Clean up the Orchard
Sanitation around fruit trees and berry plants will go a long way toward preventing disease and insect problems next year. Fallen fruits and leaves provide overwintering sites for fungal spores and insects, so disposing of them now will help out next spring. Composting may not kill pests, so dig a pit and bury the debris you collect.
Pot and Chill Bulbs for Indoor Bloom
Save a few bulbs from outdoor planting to pot up for bloom indoors. Plant in clean pots with sterile potting soil. Water and store in refrigerator or cold frame. Make a note on the calendar to bring them into the warmth in ten to fourteen weeks. Water and enjoy the blooms!
Begin Dormant Pruning
As soon as the leaves fall, begin renewal pruning on twiggy shrubs such as dogwood and viburnum. Remove no more than one-third of the largest stems at ground level. This will force new growth from the ground next spring, giving better color and a somewhat reduced size. Remove one-third each year for a healthy, attractive shrub.
Prepare Soil Now for Spring Planting
After all garden debris is cleaned up, add compost, shredded leaves, rotted manure or rotted straw to the top of the soil. The organic matter can be left on top and planted in directly in spring, or you can dig it in lightly with a garden fork. Avoid the temptation to rototill, which breaks down soil structure.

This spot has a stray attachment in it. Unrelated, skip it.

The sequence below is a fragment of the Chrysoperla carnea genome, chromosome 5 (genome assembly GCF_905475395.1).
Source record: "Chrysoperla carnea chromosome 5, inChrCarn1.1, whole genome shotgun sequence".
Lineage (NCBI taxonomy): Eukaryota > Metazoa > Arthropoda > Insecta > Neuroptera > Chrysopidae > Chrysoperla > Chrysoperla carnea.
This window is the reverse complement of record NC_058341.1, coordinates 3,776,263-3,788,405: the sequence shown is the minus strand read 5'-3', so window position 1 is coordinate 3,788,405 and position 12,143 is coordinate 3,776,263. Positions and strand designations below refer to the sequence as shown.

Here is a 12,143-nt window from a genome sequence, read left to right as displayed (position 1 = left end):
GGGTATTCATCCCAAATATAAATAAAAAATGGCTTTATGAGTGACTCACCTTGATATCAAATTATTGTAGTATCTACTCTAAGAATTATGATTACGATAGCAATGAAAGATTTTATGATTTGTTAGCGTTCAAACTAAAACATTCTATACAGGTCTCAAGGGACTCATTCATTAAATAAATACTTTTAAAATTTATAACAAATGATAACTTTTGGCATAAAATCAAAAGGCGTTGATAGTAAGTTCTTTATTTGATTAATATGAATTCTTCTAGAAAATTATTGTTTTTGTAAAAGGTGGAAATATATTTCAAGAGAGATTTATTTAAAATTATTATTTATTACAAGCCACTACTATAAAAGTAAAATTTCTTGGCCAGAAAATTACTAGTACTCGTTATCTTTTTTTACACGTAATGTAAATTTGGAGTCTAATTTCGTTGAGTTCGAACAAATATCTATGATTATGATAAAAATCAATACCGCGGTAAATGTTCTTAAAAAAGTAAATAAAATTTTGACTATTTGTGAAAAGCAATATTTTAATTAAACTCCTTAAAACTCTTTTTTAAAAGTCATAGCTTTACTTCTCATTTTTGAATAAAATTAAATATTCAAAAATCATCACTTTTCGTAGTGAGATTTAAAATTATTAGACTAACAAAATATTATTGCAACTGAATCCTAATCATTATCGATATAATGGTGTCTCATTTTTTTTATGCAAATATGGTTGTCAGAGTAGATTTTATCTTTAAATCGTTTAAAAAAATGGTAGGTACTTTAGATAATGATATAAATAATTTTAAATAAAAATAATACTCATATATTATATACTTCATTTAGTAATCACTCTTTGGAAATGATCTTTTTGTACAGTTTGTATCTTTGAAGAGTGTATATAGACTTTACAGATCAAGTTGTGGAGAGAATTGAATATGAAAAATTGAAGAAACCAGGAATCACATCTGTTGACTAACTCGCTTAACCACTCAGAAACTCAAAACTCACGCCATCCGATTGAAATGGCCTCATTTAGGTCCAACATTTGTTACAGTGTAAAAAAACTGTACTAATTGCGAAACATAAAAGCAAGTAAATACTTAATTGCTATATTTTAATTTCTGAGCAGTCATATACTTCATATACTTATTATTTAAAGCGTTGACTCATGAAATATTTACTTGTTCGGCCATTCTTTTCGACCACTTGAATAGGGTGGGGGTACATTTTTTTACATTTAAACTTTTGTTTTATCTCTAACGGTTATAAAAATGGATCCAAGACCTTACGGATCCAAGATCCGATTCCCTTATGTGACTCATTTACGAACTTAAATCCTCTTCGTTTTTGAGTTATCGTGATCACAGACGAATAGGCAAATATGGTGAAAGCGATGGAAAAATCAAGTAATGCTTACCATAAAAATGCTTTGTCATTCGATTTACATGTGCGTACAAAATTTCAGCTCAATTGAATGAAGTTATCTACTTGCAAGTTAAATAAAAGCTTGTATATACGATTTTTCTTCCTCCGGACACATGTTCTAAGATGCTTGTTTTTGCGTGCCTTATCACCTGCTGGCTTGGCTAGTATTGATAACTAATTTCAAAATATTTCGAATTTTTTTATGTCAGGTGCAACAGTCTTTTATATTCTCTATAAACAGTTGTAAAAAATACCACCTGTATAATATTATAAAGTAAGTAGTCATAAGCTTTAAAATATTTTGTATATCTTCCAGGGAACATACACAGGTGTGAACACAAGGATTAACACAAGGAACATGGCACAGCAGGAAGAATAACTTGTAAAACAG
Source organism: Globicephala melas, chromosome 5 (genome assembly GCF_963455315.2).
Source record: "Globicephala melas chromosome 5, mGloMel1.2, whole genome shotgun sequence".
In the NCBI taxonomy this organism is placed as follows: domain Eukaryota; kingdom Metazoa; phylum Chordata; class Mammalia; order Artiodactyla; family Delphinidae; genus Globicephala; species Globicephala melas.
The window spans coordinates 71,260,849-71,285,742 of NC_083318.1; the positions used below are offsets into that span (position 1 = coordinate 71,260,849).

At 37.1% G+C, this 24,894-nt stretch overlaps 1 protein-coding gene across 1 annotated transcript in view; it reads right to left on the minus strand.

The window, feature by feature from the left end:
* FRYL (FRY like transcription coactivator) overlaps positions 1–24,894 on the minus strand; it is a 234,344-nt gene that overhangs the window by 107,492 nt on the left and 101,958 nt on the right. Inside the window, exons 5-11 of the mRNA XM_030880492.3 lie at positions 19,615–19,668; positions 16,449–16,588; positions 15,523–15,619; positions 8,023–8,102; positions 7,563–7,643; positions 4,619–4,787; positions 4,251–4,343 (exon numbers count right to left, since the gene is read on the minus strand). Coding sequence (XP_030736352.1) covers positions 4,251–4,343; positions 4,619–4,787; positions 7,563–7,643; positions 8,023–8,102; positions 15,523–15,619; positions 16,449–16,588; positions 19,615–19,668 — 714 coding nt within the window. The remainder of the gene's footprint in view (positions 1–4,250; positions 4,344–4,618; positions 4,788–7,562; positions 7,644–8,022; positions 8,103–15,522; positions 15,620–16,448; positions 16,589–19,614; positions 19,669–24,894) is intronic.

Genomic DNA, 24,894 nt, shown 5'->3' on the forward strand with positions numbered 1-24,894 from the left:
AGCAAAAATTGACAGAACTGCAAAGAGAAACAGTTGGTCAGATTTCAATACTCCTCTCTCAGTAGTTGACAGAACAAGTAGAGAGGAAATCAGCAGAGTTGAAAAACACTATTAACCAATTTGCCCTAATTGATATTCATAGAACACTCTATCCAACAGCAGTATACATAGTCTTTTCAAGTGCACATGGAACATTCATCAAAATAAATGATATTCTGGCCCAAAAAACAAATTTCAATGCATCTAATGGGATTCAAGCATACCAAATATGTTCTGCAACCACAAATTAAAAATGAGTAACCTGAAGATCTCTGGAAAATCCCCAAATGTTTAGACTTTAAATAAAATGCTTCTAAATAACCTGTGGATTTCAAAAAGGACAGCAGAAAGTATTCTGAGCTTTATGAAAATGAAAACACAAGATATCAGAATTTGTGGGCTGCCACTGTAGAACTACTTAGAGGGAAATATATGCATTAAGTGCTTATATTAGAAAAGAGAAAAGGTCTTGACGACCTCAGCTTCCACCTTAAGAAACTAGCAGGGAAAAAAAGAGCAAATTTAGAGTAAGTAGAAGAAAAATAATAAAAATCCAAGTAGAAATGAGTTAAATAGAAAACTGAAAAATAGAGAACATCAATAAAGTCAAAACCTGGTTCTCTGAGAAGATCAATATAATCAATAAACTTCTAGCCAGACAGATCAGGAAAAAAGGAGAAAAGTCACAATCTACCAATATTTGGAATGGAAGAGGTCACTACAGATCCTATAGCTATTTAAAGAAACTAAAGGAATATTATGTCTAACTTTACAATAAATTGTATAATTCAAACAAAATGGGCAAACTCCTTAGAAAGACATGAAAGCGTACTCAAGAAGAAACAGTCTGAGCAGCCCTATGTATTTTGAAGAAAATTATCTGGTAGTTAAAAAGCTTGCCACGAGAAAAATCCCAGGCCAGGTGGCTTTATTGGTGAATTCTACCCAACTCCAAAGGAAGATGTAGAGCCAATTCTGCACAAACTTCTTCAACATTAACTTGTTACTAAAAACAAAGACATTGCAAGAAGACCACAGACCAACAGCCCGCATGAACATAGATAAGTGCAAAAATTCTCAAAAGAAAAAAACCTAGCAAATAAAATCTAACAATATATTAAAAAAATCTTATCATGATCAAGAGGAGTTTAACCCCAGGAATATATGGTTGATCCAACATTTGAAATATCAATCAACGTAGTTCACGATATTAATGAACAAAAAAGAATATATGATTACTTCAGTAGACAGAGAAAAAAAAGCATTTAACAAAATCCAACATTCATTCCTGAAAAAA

Take Care of Garden Tools
Soil left on tools over the winter degrades them. Brush off soil with a wire brush and wash metal and wood parts. Wipe down with mineral oil or vegetable oil. Wipe excess off with rag. Sand any splinters on wooden handles. Sharpen pruner blades and clean off sap with steel wool. Oil blades.
Reduce Transplant Shock
Houseplants that summered outdoors will suffer temporary shock when brought indoors. Help the plants through the shock by pruning them back, holding back on water and fertilizer, and giving them as much light as possible. A sunny windowsill will help. Don’t fertilize until spring except for plants that bloom all winter.
Wait to Mulch Roses
Wait until after several days of 20-degree weather to mulch hybrid roses. Mound 12 to 18 inches of composted manure or a mix of soil and compost around the base of hybrid tea, floribunda, multiflora, climbing, and miniature roses. Prune hybrid teas to 18 inches; leave others for spring pruning.
Empty and Clean Containers
Empty ceramic, cement, and terra cotta containers. Soil from the pots can be stored in a bin in the garage for the winter and then combined with fresh mix to fill pots next year. Scrub out and then store containers upside down in a frost-free space.
Clean Bird Baths and Feeders
Clean out bird baths and feeders for winter use. Fill bird bath with clean water and set up heating coil to prevent water from freezing. Fill bird feeders with clean seed and make a date to clean and wash feeders every two weeks or so to prevent disease.
Don’t Move Christmas Cactus
This is the season for Christmas and Thanksgiving cactus. Put them in a cool spot where they are subjected to a few days of 45 degree weather. As soon as you see tiny flower buds form, move the cactus to its display spot and don’t move it since moving often causes them to drop the buds.